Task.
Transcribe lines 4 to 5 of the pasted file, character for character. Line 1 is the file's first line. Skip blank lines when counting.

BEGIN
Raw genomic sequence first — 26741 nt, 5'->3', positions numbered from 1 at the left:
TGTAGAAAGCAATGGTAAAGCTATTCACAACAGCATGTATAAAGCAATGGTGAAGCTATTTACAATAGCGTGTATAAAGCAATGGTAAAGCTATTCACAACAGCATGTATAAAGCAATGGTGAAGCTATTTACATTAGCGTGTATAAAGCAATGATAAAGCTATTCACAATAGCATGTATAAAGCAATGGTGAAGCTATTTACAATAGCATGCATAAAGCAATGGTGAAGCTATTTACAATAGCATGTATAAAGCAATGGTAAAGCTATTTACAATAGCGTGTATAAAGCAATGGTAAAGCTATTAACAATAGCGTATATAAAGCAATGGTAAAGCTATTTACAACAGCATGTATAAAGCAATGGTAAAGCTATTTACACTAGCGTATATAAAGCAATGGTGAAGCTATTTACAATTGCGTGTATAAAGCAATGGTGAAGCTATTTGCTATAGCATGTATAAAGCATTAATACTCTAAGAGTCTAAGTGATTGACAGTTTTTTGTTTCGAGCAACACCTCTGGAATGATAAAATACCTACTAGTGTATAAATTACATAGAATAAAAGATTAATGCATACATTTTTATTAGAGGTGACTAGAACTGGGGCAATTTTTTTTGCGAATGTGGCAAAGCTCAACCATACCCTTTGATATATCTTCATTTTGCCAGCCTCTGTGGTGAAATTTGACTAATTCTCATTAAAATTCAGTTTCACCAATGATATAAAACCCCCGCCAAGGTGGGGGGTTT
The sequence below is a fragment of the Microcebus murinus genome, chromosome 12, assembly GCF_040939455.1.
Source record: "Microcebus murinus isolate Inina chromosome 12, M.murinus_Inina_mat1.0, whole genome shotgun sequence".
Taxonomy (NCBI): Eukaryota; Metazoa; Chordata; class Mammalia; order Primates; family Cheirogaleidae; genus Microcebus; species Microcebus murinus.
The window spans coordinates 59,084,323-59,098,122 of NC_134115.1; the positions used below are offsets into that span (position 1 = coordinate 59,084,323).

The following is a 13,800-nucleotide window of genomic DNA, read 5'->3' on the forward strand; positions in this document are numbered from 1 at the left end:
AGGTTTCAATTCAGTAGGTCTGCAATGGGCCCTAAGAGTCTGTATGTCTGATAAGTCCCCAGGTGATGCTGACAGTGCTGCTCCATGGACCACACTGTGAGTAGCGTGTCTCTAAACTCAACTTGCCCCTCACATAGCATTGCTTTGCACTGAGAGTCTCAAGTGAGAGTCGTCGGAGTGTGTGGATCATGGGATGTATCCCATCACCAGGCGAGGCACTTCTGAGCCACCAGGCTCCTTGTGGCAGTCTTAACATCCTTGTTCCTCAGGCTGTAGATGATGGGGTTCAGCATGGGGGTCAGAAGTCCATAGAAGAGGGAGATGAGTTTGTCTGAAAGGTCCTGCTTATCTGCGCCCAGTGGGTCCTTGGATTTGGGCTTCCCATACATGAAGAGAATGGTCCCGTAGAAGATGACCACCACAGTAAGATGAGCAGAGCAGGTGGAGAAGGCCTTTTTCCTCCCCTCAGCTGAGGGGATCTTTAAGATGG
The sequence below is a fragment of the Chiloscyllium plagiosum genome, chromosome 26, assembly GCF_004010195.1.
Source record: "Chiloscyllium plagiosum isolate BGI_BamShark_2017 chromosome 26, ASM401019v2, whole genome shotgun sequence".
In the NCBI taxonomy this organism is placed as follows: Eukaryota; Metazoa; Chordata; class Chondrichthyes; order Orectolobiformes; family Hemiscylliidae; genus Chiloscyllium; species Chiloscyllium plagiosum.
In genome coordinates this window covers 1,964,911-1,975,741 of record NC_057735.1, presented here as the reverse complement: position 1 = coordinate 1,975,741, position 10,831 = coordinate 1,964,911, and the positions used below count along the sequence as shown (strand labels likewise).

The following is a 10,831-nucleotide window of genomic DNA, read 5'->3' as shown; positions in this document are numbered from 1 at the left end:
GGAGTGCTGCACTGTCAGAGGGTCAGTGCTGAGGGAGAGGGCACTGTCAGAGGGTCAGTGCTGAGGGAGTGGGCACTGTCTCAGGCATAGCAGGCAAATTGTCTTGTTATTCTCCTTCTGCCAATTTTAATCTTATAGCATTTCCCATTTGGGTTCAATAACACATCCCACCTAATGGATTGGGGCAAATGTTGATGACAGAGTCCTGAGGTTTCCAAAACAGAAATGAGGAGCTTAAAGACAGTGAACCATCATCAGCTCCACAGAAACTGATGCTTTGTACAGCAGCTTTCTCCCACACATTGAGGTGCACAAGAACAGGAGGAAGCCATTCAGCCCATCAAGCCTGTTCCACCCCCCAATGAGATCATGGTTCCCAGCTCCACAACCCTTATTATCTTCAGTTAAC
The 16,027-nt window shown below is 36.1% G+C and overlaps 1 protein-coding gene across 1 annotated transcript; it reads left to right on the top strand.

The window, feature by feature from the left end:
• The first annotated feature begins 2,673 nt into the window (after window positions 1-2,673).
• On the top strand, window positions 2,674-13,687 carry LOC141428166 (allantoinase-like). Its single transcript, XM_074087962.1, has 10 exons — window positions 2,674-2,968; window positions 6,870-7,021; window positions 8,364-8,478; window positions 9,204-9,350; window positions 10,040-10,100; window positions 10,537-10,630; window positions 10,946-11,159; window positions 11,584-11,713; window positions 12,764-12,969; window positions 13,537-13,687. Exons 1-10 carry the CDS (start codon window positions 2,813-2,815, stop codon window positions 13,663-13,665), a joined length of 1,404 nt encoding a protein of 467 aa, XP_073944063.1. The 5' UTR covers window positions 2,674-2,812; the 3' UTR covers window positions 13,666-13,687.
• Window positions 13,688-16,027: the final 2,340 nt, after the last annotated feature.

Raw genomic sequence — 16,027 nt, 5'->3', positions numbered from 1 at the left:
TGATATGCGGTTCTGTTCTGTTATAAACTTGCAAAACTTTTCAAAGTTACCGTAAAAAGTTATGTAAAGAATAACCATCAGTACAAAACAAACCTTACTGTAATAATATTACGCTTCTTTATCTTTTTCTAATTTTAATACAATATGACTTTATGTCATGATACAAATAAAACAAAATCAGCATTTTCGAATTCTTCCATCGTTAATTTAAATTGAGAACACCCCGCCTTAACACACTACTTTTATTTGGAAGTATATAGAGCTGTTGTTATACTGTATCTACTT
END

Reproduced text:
Source record: "Microcebus murinus isolate Inina chromosome 12, M.murinus_Inina_mat1.0, whole genome shotgun sequence".
Taxonomy (NCBI): Eukaryota; Metazoa; Chordata; class Mammalia; order Primates; family Cheirogaleidae; genus Microcebus; species Microcebus murinus.